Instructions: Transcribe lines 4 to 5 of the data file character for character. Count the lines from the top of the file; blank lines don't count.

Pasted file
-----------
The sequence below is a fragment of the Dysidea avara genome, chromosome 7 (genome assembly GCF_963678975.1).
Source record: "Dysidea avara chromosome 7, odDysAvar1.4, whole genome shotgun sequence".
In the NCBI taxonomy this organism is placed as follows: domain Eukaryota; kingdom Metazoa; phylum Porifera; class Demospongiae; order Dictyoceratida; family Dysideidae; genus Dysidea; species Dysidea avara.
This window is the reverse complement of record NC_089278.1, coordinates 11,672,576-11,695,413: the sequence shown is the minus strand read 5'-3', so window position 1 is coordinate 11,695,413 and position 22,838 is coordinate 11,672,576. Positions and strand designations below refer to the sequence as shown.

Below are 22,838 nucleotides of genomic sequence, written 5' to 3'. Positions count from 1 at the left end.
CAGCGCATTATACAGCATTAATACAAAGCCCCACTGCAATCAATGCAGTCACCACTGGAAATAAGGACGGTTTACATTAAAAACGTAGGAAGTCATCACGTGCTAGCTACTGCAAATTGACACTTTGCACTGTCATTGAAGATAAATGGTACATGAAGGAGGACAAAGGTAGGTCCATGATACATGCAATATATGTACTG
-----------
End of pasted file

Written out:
This window is the reverse complement of record NC_089278.1, coordinates 11,672,576-11,695,413: the sequence shown is the minus strand read 5'-3', so window position 1 is coordinate 11,695,413 and position 22,838 is coordinate 11,672,576. Positions and strand designations below refer to the sequence as shown.

Below are 22,838 nucleotides of genomic sequence, written 5' to 3'. Positions count from 1 at the left end.